And lest you be worried about the Victorian-ish setting of these books and what effect it might have on the narration, don’t. If they were actually set in Victorian times, I’d call them anachronistic — there’s a flavour of the old fashioned in some of the phrasing and such, but no more. Suffice it to say that my sister read the last two books in about 24 hours — snatching my copy of this one from my hand almost as soon as she saw me when I arrived to visit.

If my wife would start reading them now, that’d be good. I’m waiting (and hoping she likes Isabella and her adventures as much as I do).

Rating: 5/5

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Review – Raisins and Almonds

Posted 15 June, 2017 by Nikki in Reviews / 0 Comments

Cover of Raisins and Almonds by Kerry GreenwoodRaisins and Almonds, Kerry Greenwood

I try not to think too much about the way Phryne’s lovers are described at times — Lin Chung and Simon (Chinese and Jewish, respectively) are described as exotic and beautiful and… yeah, I’m starting to get uncomfortable the more I think about it. Likewise, there’s a certain amount of stereotyping that goes on with the Jewish and Chinese characters in particular. It’s not negative, but it is so… generalising and annoying.

On the other hand, the first time I read this I enjoyed it because it puts one of Phryne’s lovers in serious danger, and there’s an incredibly powerful family scene which just felt completely raw and not “cosy” at all. I felt the same this time, and that somewhat mitigated the rather lower star rating I’d have given.

Plus, while I do find aspects of these books problematic, I still adore the idea of Phryne’s character, the way nothing gets in the way, the way she controls her own sexuality and uses it. There’s still a lot of fiction that pretends women are more asexual by default, and it’s annoying. (Yep, even to me, even though I have no actual interest in reading about Phryne having athletic sex.)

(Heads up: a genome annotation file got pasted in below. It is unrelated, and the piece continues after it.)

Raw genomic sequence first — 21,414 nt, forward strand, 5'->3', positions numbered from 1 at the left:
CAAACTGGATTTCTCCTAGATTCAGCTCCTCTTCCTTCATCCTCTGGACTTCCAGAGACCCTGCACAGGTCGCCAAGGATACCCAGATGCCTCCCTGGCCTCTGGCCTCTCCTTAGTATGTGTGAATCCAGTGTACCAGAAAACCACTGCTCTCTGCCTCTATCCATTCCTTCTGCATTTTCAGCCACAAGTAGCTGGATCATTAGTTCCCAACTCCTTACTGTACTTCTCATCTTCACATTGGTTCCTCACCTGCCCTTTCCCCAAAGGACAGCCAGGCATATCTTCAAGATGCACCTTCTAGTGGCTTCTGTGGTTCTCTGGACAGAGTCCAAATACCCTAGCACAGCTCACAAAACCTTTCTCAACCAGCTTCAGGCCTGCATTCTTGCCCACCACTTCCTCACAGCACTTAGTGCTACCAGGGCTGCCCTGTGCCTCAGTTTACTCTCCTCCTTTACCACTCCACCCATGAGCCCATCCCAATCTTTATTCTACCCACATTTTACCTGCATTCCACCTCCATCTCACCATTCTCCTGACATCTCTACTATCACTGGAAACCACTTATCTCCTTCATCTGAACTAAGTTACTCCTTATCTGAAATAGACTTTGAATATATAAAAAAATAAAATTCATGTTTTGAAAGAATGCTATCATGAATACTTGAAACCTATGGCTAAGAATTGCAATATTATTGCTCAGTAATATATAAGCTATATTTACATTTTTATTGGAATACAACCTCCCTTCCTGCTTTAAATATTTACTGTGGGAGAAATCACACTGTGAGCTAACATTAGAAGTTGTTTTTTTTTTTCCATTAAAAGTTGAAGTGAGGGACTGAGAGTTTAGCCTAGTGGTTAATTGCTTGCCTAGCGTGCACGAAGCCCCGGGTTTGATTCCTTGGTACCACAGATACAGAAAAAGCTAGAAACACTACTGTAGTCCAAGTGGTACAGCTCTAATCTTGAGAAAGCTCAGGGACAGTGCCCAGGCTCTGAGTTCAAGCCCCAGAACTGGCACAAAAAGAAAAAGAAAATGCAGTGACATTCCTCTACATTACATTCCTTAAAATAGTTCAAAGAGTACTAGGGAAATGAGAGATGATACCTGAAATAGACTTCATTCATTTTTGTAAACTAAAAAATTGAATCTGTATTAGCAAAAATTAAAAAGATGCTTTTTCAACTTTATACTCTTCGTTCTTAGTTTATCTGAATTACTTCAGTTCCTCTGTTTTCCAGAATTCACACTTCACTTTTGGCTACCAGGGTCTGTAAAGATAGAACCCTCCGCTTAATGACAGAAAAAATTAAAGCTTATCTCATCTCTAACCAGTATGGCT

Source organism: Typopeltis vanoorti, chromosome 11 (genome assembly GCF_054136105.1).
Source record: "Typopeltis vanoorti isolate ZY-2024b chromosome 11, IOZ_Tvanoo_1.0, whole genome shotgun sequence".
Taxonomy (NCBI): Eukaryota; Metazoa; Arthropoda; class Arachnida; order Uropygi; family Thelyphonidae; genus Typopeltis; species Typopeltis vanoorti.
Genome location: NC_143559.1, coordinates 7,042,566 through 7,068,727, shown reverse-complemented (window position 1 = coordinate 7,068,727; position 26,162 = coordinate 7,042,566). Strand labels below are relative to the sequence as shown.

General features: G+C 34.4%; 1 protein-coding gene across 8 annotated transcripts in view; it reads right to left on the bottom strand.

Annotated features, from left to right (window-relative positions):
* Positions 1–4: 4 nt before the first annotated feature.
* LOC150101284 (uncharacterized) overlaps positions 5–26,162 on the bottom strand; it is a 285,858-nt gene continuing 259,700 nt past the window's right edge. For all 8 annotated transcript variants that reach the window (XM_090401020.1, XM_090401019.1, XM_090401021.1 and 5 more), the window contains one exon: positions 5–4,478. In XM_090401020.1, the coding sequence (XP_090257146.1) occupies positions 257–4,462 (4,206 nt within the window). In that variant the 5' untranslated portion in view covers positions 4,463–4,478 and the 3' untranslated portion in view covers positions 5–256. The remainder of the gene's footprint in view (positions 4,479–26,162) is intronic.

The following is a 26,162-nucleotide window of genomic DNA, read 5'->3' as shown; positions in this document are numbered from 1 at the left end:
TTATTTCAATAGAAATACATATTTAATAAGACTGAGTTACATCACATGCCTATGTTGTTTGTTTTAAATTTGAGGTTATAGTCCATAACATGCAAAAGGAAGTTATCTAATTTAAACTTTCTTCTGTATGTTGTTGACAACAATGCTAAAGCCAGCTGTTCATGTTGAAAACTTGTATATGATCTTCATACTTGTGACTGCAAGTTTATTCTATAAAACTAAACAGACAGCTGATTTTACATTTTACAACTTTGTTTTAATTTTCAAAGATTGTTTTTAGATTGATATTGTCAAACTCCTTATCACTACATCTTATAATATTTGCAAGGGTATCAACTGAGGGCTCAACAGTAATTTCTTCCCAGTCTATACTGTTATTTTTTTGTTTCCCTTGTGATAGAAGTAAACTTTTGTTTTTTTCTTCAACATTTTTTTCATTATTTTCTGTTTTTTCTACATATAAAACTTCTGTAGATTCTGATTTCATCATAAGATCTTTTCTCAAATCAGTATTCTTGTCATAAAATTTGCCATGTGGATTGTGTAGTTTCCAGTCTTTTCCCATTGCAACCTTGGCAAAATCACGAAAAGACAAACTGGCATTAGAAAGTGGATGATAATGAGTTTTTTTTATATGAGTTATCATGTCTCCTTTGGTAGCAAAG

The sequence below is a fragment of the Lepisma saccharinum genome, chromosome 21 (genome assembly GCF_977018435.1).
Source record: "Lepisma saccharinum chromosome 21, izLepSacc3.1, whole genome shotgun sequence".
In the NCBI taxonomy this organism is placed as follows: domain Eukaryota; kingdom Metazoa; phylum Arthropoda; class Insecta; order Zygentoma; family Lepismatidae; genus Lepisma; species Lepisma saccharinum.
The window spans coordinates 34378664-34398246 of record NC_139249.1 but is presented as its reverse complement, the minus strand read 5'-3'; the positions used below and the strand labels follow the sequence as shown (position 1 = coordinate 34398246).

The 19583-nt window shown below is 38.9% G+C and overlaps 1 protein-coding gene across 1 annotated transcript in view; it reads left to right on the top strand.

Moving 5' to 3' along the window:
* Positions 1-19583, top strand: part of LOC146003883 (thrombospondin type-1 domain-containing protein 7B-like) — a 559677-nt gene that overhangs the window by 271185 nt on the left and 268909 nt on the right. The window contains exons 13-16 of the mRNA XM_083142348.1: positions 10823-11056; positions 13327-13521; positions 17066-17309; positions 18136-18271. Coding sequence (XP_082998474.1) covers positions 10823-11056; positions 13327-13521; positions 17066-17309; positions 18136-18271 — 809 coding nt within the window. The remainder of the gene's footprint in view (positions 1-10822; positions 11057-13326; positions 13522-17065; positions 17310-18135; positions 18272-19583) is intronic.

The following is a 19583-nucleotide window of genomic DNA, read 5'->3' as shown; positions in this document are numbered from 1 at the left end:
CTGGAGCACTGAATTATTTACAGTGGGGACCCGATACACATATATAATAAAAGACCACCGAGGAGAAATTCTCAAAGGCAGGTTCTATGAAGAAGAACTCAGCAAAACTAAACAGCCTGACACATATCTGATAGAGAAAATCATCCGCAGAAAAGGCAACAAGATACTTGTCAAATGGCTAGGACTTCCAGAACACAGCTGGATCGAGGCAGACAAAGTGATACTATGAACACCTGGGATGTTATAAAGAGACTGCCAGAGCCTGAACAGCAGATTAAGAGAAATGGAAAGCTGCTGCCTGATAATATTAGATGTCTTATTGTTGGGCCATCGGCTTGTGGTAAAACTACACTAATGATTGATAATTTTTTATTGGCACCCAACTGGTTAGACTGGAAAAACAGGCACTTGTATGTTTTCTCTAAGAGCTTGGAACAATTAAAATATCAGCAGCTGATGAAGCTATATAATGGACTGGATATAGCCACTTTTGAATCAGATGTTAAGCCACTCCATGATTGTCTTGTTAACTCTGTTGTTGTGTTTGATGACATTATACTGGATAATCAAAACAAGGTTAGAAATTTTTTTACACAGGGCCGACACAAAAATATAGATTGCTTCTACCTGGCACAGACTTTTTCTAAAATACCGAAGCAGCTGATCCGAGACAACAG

Rating: 3/5

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WWW Wednesday

Posted 14 June, 2017 by Nikki in General / 0 Comments

The three ‘W’s are what are you reading now, what have you recently finished reading, and what are you going to read next, and you can find this week’s post here if you want to check out other posts.

What are you reading now?Cover of Shapes by Philip Ball

Non-fiction: Shapes, by Philip Ball. It’s part of a trilogy of books about patterns and forms in nature. I’m finding it easy to read, and yet at the same time sometimes it loses me completely by going into complexities about geometry. Still, interesting.

Fiction: Dark North, by Gillian Bradshaw. It’s feeling rather Rosemary Sutcliff-ish, since it’s set in Roman Britain, though the protagonist is an Ethiopian auxiliary. I’m enjoying it, though I do wish the main character (Memnon) wasn’t driven by guilt that his sister was raped and killed. Common enough story, I suppose, but shades of women in refrigerators

Cover of The Ghost Train to New Orleans by Mur LaffertyWhat have you recently finished reading?

Non-fiction: In Search of the Multiverse, by John Gribbin. I mostly understood the quantum physics behind all this, at least while I was reading!

Fiction: The Ghost Train to New Orleans, by Mur Lafferty — the sequel to The Shambling Guide to New York City. It’s a lot of fun, and I tore through both books in two days.

What will you read next?

Non-fiction: probably The Making of the Fittest, by Sean Carroll, since it’s a library book. Same goes for my fiction choice, which will probably be The Cold Between, by Elizabeth Bonesteel — I’ve been curious about this one for a while, so I’m hoping to use the opportunity of being at my parents’ and having a bit of a wider choice in library stock!